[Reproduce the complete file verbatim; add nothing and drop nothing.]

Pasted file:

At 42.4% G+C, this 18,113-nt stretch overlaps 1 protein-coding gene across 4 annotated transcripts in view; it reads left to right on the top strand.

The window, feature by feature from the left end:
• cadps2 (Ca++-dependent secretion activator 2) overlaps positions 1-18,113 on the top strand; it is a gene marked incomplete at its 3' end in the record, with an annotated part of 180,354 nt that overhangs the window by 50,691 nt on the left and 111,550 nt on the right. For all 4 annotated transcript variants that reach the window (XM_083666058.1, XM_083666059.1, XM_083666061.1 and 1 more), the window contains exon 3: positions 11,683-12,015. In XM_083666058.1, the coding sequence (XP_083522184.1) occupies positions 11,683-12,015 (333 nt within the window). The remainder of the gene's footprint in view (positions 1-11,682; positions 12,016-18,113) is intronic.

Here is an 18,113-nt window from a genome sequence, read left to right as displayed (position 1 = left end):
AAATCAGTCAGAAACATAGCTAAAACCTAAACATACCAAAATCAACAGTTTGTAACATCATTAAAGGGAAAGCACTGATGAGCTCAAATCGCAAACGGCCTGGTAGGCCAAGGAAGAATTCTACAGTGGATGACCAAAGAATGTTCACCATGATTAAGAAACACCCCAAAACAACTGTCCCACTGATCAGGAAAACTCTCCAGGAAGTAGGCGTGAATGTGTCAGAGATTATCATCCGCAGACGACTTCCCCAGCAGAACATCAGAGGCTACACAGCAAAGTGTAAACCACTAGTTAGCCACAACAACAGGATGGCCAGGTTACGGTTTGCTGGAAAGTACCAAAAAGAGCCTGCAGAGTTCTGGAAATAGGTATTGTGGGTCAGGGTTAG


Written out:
At 42.4% G+C, this 18,113-nt stretch overlaps 1 protein-coding gene across 4 annotated transcripts in view; it reads left to right on the top strand.

The window, feature by feature from the left end:
• cadps2 (Ca++-dependent secretion activator 2) overlaps positions 1-18,113 on the top strand; it is a gene marked incomplete at its 3' end in the record, with an annotated part of 180,354 nt that overhangs the window by 50,691 nt on the left and 111,550 nt on the right. For all 4 annotated transcript variants that reach the window (XM_083666058.1, XM_083666059.1, XM_083666061.1 and 1 more), the window contains exon 3: positions 11,683-12,015. In XM_083666058.1, the coding sequence (XP_083522184.1) occupies positions 11,683-12,015 (333 nt within the window). The remainder of the gene's footprint in view (positions 1-11,682; positions 12,016-18,113) is intronic.

Here is an 18,113-nt window from a genome sequence, read left to right as displayed (position 1 = left end):
AAATCAGTCAGAAACATAGCTAAAACCTAAACATACCAAAATCAACAGTTTGTAACATCATTAAAGGGAAAGCACTGATGAGCTCAAATCGCAAACGGCCTGGTAGGCCAAGGAAGAATTCTACAGTGGATGACCAAAGAATGTTCACCATGATTAAGAAACACCCCAAAACAACTGTCCCACTGATCAGGAAAACTCTCCAGGAAGTAGGCGTGAATGTGTCAGAGATTATCATCCGCAGACGACTTCCCCAGCAGAACATCAGAGGCTACACAGCAAAGTGTAAACCACTAGTTAGCCACAACAACAGGATGGCCAGGTTACGGTTTGCTGGAAAGTACCAAAAAGAGCCTGCAGAGTTCTGGAAATAGGTATTGTGGGTCAGGGTTAG